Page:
Fellow Ethiopian Tirunesh Dibaba set the Olympic record with a blistering 10k for gold, but then showed some range in the 5,000 in a ridiculously tactical race. In fact, Dibaba’s winning time for the gold in the 5,000 wouldn’t have won a lot of local weekend road races. Still, it’s doubtful Dibaba would have lost any race in Beijing regardless of the pacing.

Disappointments

  • Tyson Gay – Amazingly, a sprinter some picked to win gold over Usain Bolt (who knew?) failed to qualify for the finals in the 100-meters.
  • Bernard Lagat – Looking to bring home a gold for the U.S. in the 1,500-meters for the first time since 1908, Lagat, a past Olympic medalist and defending world champion, failed to qualify for the finals. In the 5,000-meter finals Lagat couldn’t match Bekele’s blazing finishing pace to come in ninth place.
  • U.S. 4×100 team – can’t drop the stick in the heats, folks.

Anyway, that’s it for now. Hopefully we can do this in London for the 2012 games from a closer vantage point.

Protest is (not) futile

No, it wasn’t exactly John Carlos and Tommie Smith atop the medal stand in Mexico City for the 1968 Olympics, but for Kobe Bryant that simple gesture caught by a photographer during the Opening Ceremonies in Beijing on Friday morning was about as political as it gets.

From the way it looked it was nothing more than a fleeting moment. Like a trendy, throwaway gesture that all the kids make that really doesn’t mean anything. Oh sure, maybe Kobe Bryant is for peace. Maybe deep down he believes the Chinese government-supported and bankrolled genocide in Darfur is further proof of the decay of society. The thought that human life is worth less than barrels of oil should make Kobe Bryant, LeBron James and every athlete for every nation march into the Olympic Stadium with black-gloved fists in the air.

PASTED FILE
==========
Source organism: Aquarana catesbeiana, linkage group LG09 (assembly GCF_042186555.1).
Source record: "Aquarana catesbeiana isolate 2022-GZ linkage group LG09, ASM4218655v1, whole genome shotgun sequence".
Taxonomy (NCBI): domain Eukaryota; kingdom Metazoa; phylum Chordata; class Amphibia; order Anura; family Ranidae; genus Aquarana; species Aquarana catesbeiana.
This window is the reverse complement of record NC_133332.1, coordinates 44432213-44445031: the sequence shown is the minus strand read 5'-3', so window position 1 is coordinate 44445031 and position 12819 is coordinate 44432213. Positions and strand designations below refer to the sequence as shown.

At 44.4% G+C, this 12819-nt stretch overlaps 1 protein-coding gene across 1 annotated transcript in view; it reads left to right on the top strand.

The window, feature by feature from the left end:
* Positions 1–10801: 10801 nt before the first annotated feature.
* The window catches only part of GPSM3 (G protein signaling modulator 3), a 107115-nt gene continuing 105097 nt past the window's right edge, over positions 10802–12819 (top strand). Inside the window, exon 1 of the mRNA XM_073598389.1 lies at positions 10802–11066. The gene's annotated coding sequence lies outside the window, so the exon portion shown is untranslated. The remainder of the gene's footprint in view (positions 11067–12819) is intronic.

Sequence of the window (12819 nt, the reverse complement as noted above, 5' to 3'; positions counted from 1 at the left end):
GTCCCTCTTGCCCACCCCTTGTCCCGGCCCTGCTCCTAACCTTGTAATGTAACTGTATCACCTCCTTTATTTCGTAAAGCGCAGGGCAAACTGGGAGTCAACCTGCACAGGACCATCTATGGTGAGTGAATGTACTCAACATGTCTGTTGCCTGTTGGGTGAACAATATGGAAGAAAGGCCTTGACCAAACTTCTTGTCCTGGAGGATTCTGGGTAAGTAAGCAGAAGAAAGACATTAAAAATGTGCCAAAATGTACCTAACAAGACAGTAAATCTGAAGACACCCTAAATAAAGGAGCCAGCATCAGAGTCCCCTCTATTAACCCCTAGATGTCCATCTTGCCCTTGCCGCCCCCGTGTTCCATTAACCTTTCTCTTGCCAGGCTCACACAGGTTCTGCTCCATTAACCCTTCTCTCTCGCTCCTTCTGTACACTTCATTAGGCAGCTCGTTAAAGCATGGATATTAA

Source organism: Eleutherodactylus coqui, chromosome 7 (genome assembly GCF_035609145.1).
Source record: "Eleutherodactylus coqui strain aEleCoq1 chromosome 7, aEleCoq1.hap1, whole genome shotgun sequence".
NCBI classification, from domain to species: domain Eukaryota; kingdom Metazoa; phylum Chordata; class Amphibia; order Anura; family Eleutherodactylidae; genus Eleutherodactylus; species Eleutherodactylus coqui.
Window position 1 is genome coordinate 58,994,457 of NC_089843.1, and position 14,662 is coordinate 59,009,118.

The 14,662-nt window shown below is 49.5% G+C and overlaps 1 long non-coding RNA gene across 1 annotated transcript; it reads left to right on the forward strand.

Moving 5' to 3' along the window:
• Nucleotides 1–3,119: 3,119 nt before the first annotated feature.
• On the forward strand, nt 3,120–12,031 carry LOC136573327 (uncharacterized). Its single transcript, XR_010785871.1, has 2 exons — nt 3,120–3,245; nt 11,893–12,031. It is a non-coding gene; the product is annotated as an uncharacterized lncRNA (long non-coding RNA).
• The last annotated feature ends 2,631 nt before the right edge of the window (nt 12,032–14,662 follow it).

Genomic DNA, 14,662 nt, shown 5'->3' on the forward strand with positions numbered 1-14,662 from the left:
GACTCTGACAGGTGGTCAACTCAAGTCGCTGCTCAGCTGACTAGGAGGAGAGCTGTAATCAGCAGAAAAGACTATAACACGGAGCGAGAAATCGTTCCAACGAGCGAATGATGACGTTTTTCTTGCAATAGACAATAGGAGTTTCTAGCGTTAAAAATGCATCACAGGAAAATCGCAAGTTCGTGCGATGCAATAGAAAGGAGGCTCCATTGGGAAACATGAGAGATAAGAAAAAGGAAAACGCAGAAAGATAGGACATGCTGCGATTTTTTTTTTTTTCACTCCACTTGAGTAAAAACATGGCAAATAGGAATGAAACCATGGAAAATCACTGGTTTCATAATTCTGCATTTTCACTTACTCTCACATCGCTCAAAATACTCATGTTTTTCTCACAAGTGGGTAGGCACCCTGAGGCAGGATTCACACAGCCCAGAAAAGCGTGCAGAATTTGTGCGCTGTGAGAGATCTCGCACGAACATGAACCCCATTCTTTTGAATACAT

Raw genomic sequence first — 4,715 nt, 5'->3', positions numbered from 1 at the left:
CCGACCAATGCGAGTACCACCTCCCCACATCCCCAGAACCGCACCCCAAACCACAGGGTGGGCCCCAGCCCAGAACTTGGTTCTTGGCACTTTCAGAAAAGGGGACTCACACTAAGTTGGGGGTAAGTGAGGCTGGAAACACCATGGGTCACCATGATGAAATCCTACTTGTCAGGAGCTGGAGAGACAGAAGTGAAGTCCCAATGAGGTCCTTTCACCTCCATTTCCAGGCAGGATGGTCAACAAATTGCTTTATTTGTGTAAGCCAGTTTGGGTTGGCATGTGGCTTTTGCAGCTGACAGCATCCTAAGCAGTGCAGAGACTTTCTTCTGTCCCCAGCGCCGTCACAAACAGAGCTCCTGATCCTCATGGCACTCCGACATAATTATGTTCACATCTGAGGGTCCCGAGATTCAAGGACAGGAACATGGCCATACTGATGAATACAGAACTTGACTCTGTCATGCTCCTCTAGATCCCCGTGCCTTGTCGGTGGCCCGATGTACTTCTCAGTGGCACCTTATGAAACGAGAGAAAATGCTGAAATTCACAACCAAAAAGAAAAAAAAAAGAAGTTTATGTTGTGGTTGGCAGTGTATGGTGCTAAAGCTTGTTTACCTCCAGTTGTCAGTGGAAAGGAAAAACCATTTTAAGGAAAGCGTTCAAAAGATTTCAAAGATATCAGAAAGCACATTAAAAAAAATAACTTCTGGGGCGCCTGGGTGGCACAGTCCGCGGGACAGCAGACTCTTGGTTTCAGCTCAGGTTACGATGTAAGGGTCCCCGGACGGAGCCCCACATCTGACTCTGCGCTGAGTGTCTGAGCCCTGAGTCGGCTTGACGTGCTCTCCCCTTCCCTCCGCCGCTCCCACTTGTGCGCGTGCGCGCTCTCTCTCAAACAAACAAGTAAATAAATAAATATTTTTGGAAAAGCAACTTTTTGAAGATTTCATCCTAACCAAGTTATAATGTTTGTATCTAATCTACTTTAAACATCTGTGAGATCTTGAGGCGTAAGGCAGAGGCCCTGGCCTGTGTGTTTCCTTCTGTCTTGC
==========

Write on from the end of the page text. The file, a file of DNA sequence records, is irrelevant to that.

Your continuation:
But to make a gesture that actually had meaning behind it – that actually meant what it stood for – would be a risk for an athlete of Kob Bryant’s stature. After all, Kobe is one of Nike’s top spokesmen in the Beijing Olympics. Since a lot of Nike’s products that are sold in the U.S. are made in China, and because the shoe company has a large stake in the Chinese economy, spokesman Kobe can’t go around making declarations for human rights.

Protest is futile.

Or has Kobe simply been muzzled? Certainly we know the Lower Merion grad has some thoughts on issues like Darfur based on a public service announcement he made earlier this year. Here it is:

But in China, with Team USA, Bryant says he won’t comment on the issue anymore.

“That’s where we’ll leave it,” he told The Washington Post.” We’re going to focus on what we’ve got to do. We’ve got enough on our plate to bring back the gold medal. So we let the people that know best about the situation handle that situation and us do what we do.”

Who might that be? Is it Team USA Managing Director Jerry Colangelo, who reportedly addressed the Olympians and told them not to politicize the games, a charge he later denied in the Post story?

“We have empathy for what’s happening, be it in Tibet or Darfur, and if our players are asked and their heart tells to say something, that’s up to them,” he said. “I know people want quotes from some of these athletes on these issues, but come Aug. 26, I don’t think we’ll be asking those same questions. It’s kind of newsy now. I don’t have an issue with that at all.”